• Richard Hughes

Why My Blog Is Called 'Ithaca'

Updated: May 16

When I set out to write a blog, I decided to call it ‘Ithaca’ and there is a story behind that.

I have always loved the Homeric epic poem The Odyssey in which the Greek hero, Odysseus, tries to return home to the island of Ithaca after the Trojan War.

Odysseus is a very human character; he is 'complicated' and he makes dubious choices and yet we still root for him. We now see his voyage home as an archetypal story, a hero myth, which reflects the journey of self-discovery.

In the 20th century, the German philosopher Martin Heidegger explored this in his own writings. He concluded that all philosophising was about 'homecoming' which he defined as the search for 'truth and meaning'.

But of course the search is just as important as the destination, perhaps even more so. Odysseus' story is certainly more thrilling on the journey with its encounters with lotus-eaters, the six-headed monster Scylla and the captivating witch-goddess Circe. Stories help us understand our inner sensibilities, they are what make us human.

When I first read the Odyssey, I questioned whether Odysseus even wanted to return home, after all, 'a man who has been through bitter experiences and travelled far, enjoys even his sufferings after a time.'

Odysseus yearns for a life free of war and suffering and for the love of his wife Penelope. He has no idea if and when he will get home or what he will find when he gets there and as the story develops, home begins to take on a mythological status.

The Portuguese writer Fernando Pessoa captures this in his posthumous work The Book of Disquiet:

'The feelings that hurt the most, the emotions that sting the most, are those that are absurd, the longing for impossible things, precisely because they are impossible; nostalgia for what never was, the desire for what could have been; regret over not being someone else; dissatisfaction with the world's existence. All these half-tones of the soul's consciousness create in us a painful landscape, an eternal sunset of what we are.'

The idea of 'home', a 'secure base' or 'safe haven', is a powerful one. It is also a fundamental 'need'. The French philosopher Simone Weil, who was forced to leave France during the Second World War wrote: 'To be rooted is perhaps the most important and least recognised need of the human soul.'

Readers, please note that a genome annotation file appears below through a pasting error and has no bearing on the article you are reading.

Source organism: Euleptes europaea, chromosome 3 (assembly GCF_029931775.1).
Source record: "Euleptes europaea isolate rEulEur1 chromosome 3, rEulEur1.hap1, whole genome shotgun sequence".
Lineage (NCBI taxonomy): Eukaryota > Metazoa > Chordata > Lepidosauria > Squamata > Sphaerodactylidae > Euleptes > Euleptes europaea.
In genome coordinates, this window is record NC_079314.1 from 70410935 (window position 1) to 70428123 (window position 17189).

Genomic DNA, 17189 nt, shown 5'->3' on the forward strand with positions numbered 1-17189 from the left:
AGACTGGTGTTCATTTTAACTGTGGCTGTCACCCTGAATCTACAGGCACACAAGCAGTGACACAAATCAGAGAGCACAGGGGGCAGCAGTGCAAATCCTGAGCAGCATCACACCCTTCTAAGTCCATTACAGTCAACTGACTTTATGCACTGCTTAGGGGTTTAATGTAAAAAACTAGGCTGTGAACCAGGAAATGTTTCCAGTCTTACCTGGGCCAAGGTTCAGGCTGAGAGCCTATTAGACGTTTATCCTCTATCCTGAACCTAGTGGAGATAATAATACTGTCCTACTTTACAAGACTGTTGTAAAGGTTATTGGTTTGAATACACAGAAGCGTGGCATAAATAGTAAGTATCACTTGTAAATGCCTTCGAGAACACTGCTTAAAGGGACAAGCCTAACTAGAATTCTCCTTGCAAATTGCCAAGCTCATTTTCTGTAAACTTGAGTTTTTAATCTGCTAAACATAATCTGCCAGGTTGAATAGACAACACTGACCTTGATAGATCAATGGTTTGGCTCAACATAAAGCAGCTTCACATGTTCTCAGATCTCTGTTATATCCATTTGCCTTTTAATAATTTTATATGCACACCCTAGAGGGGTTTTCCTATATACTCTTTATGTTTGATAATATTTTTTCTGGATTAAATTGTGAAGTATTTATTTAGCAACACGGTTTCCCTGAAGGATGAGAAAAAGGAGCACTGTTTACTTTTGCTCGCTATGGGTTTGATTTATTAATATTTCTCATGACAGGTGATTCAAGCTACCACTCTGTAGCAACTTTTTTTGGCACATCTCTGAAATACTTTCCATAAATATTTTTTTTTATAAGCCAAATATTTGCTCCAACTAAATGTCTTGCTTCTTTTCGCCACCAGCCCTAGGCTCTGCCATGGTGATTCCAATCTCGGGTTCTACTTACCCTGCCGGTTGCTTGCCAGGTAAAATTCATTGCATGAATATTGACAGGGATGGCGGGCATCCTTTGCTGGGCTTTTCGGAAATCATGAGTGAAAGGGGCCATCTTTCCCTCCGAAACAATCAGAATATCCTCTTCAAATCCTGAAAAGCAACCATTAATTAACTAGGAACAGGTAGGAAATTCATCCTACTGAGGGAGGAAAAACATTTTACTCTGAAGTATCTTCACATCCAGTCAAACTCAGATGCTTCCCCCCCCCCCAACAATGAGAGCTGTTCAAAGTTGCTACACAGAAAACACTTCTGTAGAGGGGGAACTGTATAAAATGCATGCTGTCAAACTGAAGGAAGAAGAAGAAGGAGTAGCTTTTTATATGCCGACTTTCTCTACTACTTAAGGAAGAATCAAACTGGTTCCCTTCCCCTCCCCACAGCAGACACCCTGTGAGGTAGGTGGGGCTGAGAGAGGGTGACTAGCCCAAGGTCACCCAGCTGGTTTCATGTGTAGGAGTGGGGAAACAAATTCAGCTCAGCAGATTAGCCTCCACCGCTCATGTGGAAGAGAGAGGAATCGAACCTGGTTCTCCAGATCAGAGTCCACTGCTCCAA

The home she writes about does not just have to be a physical place and often that is not even possible. It is a sense of belonging which we experience when we are loved. In the same period, Hollywood was exploring this very idea in films such as It’s A Wonderful Life and The Wizard of Oz, after all ‘there’s no place like home’, which as Dorothy discovers, is not so much the physical place of Kansas, rather it is the love of her friends and family.

Freud explored this concept too. Nationalism was a powerful force by the beginning of the 20th Century and even he was not immune to it, but the horrors of the First World War and the rise of Nazism with its focus on a physical sense of belonging, of Fatherland, taught him that the promised land or Utopia need only exist in the human mind. This message has never been more relevant as we navigate the complexities of the 21st Century.

As for Odysseus, at times he is literally adrift on the seas. According to Carl Jung, the sea is symbol of the unconscious. Many of us have had a sense of being adrift at some point or another in our lives, the routines of everyday life feel meaningless, the certainties of politics, ideology and globalisation have been found wanting. Or perhaps we have been forced adrift though change and uncertainty. Like Odysseus, we may have an idea of what we want, yet we are unsure of what we need, as we search for our own Ithaca.

Here is a thought, perhaps the answer is to let go and be 'adrift'? In his book, Care of The Soul, Thomas Moore writes, 'the soul requires that we sustain the experiences of absence, wandering, longing, melancholy, separation, chaos, and deep adventure. There is no shortcut ...'

I leave it to Maya Angelou who reminds us: 'You are only free when you realise you belong no place - you belong every place - no place at all. The price is high. The reward is great.'

* If you enjoy the story of Odysseus and Greek myths and legends can I recommend the following:

Circe - Madeline Miller

The Odyssey - Homer - new translation by Emily Wilson

Myths of Greece and Rome - Thomas Bulfinch

Mythos - Stephen Fry

44 views0 comments